PS Audio: “Recordings I have relegated to my secondary and tertiary shelves have now been elevated up or have gone further down – most up in pecking order”

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Paul McGowan writes: Now that the Infinity IRS system is installed and I am listening to it I thought I might give you an update as to how things are going.

First I’ll describe the audio chain being used.  It’s right now about as simple as it can be.  For a source I am using either the PWT or the Bridge connected to our music library, feeding the PWD.  The output of the PWD is connected through a 15 meter balanced interconnect from Audioquest that is breaking in nicely.  The cable feeds directly into the PerfectWave Power Amplifier in balanced mode, that amp feeding the midrange tweeter panels.  The IRS has its own subwoofer crossover box that feeds the signal to the big woofer towers.  To this I have to neck down the balanced connection to single ended – as the entire system is single ended – they just weren’t into balanced back then.

The whole system is perhaps 6 to 10dB more efficient than the Magneplanar system it replaced and so all my careful notes on the back of CD cases about volume have to be recalibrated.  But that’s ok, because I too have to be recalibrated.

The difference in sound between the original system and this new system is hard to describe – so big the differences.  For one thing, the IRS has no apparent compression of dynamics.  Because each of the 76 tweeters and 36 midrange drivers are all playing together, one can only imagine how little effort each of these drivers is asked to provide.  Imagine for a moment a conventional pair of loudspeakers with but one tweeter and one midrange driver and what you’re asking it to do – fill the room with sound – and of course you’re pushing that driver in terms of dynamics.  But now place 18 pair of loudspeakers in the room all playing the same thing, each 1/18th the loudness of the single pair, and they could theoretically play 18 times louder at the same level of strain as could a single pair – or put another way, there’s 18 times less dynamic restriction than any conventional pair of loudspeakers.

What this results in is simply breathtaking levels of loudness delivered effortlessly – and I am not playing the system louder – what I mean is that there is simply no compression of anything and in most cases I had no idea of what was hidden in these recordings of mine.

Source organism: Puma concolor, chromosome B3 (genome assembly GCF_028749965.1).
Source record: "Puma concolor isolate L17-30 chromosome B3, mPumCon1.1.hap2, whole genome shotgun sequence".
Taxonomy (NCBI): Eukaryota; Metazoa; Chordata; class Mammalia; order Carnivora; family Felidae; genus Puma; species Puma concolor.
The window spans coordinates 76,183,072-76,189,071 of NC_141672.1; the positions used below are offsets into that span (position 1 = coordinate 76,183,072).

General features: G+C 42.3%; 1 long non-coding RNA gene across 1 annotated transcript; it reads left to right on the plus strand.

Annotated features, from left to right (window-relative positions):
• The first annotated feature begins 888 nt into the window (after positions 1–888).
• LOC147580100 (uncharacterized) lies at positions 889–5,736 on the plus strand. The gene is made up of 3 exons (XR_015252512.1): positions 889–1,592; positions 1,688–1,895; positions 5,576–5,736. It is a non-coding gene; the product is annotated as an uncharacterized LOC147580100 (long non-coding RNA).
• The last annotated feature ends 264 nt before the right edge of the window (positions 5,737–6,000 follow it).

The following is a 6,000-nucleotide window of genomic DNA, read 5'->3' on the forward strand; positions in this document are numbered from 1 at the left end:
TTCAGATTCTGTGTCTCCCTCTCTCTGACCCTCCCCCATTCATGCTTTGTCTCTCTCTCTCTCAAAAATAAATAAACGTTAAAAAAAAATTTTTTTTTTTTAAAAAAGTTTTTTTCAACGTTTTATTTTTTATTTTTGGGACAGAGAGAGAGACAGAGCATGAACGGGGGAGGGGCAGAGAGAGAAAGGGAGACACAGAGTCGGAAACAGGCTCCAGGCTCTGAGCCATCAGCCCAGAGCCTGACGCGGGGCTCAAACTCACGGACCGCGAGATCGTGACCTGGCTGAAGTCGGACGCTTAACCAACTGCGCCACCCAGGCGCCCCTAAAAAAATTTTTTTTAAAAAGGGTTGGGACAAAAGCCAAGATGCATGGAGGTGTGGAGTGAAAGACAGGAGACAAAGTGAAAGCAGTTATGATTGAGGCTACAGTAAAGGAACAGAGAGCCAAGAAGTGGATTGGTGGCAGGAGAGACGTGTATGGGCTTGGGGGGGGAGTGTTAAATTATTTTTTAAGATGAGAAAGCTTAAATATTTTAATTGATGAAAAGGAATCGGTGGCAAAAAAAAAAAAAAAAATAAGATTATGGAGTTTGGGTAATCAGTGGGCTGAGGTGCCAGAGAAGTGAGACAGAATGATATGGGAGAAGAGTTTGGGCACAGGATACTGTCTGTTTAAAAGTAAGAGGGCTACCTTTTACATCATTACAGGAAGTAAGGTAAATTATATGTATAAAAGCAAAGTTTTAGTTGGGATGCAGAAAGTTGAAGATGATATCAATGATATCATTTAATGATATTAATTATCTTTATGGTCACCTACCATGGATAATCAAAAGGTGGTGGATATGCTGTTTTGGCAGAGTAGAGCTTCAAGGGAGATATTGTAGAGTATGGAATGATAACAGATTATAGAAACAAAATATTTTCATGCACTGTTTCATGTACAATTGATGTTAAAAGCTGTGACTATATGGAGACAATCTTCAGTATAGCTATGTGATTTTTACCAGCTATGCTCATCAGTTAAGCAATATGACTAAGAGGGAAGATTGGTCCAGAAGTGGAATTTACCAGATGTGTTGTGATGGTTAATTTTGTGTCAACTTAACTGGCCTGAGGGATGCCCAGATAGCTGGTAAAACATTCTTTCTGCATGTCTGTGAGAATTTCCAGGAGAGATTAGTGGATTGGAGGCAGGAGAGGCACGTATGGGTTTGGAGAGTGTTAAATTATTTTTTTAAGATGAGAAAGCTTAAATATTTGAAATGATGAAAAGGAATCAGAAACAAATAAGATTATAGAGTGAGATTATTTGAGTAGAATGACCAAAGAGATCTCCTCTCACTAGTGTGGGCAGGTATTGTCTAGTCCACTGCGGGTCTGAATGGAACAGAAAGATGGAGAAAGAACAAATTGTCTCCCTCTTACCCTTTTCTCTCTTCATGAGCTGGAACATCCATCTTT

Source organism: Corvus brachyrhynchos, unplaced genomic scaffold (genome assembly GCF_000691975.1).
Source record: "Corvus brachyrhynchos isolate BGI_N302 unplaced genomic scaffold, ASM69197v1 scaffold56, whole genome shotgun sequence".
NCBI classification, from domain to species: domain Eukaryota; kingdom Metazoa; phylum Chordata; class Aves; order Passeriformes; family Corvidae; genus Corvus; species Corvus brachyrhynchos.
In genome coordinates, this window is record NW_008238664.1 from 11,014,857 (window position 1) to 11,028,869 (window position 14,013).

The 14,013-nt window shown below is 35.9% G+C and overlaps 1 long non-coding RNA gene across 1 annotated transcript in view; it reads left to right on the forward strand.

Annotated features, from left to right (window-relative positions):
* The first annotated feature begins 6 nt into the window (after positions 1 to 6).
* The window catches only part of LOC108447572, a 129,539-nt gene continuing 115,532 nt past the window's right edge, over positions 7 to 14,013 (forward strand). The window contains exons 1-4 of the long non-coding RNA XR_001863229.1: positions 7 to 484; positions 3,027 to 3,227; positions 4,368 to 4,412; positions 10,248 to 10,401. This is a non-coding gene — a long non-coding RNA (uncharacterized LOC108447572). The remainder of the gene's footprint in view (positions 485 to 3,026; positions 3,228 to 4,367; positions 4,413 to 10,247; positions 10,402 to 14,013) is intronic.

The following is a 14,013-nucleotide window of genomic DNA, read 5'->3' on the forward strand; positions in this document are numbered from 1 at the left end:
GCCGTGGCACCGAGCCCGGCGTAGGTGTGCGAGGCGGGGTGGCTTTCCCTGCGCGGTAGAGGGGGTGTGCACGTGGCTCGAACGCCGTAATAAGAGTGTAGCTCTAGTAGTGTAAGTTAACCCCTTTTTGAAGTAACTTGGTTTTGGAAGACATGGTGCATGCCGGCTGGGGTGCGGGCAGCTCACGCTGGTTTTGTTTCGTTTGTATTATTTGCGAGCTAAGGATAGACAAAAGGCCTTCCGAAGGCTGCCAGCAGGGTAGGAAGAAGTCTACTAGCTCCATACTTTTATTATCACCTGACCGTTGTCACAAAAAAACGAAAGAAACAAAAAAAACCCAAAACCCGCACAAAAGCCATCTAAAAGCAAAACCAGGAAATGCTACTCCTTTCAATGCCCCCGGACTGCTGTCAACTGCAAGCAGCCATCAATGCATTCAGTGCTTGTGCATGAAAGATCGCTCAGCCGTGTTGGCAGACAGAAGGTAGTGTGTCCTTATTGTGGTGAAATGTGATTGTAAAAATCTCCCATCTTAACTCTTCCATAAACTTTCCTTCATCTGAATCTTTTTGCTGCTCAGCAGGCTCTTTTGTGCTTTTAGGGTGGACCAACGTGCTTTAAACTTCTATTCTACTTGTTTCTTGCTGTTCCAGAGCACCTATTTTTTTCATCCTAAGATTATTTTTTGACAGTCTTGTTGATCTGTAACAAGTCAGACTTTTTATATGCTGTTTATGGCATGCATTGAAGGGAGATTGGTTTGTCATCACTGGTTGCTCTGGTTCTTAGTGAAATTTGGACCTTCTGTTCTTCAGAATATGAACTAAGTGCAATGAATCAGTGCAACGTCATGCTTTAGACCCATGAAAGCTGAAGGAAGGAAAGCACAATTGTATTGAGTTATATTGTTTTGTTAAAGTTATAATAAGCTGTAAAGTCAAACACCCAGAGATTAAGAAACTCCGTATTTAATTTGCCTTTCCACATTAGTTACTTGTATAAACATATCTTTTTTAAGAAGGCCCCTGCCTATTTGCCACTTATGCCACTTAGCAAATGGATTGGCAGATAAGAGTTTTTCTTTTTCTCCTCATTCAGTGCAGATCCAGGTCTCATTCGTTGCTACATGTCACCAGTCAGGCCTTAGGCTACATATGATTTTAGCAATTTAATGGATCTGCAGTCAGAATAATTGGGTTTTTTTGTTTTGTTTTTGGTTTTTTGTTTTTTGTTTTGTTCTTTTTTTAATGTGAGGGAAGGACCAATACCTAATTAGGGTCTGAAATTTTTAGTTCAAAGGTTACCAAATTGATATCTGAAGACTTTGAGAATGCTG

I have a very special copy of a high resolution Nat King Cole track where the mastering engineer kept Nat front and center relative to the orchestra in back – he dominates the recording.  On the older system the presentation was a bit “muddled together” where the singer and orchestra seemed to affect each other and were cut from one cloth – which might seem like a good thing until you hear them as separate and distinct from each other – Nat is just in the room with a clarity and presence that is uncanny.  I really struggle to describe this – but once you hear the music without the dynamic compression all other conventional loudspeakers have – you’ll understand what I mean.

Recordings I have relegated to my secondary and tertiary shelves have now been elevated up or have gone further down – most up in pecking order.  It’s just crazy but my task right now is to spend a few weeks getting to know my library again in a whole new way.  And, oh yes, high resolution discs?  Holy maloley – the differences between standard CD’s and high resolution versions were always apparent and appreciated but now – it’s a whole new ballgame.

And to think – I am still not able to even set the turntable up because my shelving is being delivered later this week.

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Hi. I’m Michael Vronsky - the Commercial Manager here. If you’d like details of where to buy PS AUDIO equipment AT SPECIAL PRICES (but only for our members) then please contact me at commercial@hifianswers.com Thanks. Michael.

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